psychologists of the potential harm faced by children who witness
domestic violence and the debate as to whether these effects
constitute child abuse. Here again, rather than asking the question
of when and under what circumstances must a report be made, the
emphasis seems to be more on seeking to expand the circumstances
under which disclosures can be made. Audience members often insist
that they “heard someone say that children witnessing domestic vio-
lence is child abuse” (Donner, 2007a, p. 31) and must be reported.
Confidentiality Must Be First
The example of the desire to report the HIV-positive patient
without a clear sense of the legal right or consideration of the
impact of such a disclosure serves to underscore that for many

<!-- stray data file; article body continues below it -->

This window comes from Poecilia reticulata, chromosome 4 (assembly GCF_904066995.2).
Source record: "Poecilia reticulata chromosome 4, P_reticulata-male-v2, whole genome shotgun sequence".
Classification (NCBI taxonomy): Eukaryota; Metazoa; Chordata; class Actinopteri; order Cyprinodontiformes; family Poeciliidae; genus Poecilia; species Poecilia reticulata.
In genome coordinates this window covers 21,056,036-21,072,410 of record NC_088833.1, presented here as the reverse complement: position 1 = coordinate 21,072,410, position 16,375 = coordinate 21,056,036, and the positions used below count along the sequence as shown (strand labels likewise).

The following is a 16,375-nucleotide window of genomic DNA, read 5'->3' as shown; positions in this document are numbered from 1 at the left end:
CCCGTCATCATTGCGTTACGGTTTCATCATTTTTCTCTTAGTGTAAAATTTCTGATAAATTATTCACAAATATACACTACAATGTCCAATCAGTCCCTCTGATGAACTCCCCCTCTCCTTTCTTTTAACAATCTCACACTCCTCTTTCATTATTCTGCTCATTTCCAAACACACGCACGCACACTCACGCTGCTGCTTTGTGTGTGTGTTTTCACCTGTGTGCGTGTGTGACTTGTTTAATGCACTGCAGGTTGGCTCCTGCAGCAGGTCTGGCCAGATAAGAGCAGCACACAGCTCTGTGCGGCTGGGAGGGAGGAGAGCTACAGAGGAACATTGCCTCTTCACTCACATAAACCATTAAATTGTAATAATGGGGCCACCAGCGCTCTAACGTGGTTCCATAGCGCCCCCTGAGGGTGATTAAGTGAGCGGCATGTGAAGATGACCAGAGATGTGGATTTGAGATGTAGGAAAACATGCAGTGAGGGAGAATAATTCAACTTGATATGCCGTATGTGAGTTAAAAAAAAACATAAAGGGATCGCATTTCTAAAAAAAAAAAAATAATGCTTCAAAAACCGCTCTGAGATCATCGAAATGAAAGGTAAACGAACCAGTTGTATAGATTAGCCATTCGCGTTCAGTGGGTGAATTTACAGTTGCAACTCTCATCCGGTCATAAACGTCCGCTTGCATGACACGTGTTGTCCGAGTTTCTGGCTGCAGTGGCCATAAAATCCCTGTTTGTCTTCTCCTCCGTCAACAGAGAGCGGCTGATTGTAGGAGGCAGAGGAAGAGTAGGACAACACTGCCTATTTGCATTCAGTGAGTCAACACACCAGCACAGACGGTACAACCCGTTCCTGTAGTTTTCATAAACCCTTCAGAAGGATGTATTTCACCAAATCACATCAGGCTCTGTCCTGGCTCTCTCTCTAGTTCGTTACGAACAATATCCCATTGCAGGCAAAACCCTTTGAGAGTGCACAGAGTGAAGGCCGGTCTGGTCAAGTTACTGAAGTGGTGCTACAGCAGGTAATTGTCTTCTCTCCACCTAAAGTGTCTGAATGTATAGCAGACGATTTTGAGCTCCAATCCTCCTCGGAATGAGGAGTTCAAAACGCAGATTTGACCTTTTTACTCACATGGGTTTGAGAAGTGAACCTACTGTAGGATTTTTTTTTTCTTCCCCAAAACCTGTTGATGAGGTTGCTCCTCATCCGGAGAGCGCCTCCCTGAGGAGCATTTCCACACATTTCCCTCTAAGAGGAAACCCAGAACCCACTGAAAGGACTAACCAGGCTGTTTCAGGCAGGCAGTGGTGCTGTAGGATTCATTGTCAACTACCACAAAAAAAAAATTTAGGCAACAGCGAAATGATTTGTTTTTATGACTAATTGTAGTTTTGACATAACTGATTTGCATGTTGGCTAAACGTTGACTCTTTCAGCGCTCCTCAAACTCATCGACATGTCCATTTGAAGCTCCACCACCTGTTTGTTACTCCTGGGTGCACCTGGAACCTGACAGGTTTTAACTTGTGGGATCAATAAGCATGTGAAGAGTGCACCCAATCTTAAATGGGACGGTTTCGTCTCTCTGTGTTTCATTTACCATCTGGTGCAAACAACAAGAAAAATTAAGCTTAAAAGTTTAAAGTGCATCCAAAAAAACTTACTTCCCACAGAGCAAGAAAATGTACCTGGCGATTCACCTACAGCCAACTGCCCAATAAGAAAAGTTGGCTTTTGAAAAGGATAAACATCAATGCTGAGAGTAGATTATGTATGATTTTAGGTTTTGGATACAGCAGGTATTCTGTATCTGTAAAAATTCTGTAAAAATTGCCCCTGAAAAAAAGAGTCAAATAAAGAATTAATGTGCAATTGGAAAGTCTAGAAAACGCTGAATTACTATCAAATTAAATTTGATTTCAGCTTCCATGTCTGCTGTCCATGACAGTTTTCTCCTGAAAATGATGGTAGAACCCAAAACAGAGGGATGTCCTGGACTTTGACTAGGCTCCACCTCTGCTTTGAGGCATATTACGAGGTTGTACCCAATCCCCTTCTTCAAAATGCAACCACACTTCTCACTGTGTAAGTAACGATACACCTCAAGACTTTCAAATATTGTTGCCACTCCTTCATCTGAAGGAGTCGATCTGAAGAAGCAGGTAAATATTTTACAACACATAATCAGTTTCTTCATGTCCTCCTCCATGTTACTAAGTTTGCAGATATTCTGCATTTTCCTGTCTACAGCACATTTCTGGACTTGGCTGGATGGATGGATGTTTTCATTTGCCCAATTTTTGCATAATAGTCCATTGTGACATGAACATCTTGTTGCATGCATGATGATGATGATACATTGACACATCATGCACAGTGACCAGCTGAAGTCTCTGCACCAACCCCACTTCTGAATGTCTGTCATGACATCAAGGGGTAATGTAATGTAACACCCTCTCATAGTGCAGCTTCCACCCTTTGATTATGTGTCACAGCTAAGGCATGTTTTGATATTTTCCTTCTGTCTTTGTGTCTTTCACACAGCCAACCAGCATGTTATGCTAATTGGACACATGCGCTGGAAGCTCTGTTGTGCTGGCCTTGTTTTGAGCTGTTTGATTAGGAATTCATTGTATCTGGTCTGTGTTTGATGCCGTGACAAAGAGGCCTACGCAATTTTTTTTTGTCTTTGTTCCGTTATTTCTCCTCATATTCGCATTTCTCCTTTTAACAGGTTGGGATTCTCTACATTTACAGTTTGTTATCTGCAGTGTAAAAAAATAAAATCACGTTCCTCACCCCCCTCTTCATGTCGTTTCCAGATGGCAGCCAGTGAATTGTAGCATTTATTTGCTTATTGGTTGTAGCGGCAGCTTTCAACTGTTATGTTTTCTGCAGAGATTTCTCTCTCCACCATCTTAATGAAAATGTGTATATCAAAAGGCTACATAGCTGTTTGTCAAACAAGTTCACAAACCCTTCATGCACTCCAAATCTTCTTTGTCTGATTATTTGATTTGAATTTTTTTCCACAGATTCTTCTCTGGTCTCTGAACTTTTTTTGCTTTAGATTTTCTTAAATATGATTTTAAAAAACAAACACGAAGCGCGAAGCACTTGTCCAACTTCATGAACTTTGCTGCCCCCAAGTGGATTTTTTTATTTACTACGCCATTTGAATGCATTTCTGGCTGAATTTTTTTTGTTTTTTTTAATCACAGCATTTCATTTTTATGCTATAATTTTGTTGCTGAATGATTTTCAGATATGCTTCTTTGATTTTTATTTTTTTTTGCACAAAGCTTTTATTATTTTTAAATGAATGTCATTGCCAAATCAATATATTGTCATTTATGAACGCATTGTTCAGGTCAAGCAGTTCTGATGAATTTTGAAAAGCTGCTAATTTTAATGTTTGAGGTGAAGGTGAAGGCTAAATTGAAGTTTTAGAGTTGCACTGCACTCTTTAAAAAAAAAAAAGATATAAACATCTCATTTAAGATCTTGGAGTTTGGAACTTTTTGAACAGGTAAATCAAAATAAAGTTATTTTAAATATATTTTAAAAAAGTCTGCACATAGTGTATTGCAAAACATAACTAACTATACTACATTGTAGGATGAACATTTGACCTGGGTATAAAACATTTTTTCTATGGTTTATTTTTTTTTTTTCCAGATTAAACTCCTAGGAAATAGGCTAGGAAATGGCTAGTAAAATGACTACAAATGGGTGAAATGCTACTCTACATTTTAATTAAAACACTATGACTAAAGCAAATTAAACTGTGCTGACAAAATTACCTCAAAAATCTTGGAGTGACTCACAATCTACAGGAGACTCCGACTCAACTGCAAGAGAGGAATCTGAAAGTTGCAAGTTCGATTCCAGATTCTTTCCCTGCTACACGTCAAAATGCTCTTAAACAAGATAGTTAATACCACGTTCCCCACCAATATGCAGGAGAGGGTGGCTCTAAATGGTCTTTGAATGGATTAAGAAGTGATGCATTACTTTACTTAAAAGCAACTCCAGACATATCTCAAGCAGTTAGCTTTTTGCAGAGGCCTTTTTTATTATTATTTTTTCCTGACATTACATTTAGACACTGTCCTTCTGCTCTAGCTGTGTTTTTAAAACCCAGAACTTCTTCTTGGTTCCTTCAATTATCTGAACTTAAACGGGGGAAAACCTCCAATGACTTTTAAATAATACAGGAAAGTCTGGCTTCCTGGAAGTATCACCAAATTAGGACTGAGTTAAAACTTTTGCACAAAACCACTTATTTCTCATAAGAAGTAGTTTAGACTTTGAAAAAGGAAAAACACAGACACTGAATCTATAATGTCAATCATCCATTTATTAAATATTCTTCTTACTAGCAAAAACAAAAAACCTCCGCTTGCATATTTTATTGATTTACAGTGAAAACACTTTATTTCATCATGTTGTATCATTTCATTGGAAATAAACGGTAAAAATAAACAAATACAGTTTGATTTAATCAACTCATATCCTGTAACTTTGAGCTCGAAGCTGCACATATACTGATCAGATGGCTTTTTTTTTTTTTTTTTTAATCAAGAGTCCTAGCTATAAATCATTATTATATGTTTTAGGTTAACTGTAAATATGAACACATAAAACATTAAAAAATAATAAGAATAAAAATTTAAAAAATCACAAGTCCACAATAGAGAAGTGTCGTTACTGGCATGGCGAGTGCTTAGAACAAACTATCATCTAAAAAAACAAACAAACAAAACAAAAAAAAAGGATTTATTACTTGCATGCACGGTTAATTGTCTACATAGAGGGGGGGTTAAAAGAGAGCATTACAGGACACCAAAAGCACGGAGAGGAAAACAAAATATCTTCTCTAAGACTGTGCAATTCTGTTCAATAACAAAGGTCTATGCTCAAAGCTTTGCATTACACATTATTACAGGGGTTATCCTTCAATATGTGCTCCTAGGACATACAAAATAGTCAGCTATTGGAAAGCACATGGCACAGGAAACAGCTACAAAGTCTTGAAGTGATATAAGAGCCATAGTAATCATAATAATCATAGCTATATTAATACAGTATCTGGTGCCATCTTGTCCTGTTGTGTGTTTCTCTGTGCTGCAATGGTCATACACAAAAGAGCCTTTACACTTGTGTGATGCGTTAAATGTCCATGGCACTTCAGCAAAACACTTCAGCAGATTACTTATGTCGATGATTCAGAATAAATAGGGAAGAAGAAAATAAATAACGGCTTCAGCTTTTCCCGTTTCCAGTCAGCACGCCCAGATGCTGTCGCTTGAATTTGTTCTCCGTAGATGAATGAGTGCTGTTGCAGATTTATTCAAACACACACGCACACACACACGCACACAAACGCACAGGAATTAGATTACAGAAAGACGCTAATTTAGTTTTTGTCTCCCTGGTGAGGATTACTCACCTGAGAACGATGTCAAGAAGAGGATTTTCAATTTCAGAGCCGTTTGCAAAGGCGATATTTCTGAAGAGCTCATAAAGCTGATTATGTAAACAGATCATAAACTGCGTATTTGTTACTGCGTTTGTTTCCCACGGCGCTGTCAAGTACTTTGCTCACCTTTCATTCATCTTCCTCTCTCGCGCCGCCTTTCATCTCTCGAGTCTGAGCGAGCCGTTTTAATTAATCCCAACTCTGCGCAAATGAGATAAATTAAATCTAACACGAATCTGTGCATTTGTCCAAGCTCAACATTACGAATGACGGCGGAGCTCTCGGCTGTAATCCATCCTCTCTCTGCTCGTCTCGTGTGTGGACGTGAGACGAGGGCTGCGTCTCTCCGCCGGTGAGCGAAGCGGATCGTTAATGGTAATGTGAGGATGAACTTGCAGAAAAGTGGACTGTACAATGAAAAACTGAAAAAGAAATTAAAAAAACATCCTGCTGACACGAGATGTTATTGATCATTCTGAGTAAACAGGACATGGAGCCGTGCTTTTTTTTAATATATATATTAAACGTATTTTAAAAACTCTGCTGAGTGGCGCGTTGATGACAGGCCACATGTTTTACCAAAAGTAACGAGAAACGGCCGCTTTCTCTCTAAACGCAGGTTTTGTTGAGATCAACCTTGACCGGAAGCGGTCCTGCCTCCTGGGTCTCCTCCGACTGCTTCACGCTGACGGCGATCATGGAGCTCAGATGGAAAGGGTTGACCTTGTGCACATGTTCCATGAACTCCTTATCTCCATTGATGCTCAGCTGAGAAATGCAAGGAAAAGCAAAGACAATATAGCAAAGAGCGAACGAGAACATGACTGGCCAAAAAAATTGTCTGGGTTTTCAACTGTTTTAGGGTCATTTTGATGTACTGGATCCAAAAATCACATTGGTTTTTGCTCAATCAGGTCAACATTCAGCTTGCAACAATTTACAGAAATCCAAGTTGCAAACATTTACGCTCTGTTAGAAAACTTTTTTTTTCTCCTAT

psychologists, confidentiality is no longer viewed as a “primary
obligation,” the first and most important consideration of ethical
practice. Public and private interests, mandatory reporting laws
and the fear of liability attached to the possibility of a complaint
about failure to protect, and continuing education courses that
emphasize risk management may have diluted the value and mean-
ing of confidentiality in the minds of many psychologists. The
critical infrastructure that is the ethical obligation to maintain
confidentiality as the primary consideration has crumbled under
the pressures of these other demands. There are few psychologists
calling for it to be rebuilt and renewed in professional practice.
Courses on how to maintain confidentiality in the face of social or
legal demands and strategies to resist the demands for information
are needed, not detailed courses on the rules for disclosure.
Instead of courses on reporting laws, psychologists should be
educated on how to resist a subpoena and taught that doing so is an
ethical imperative, not only a risk management strategy to prevent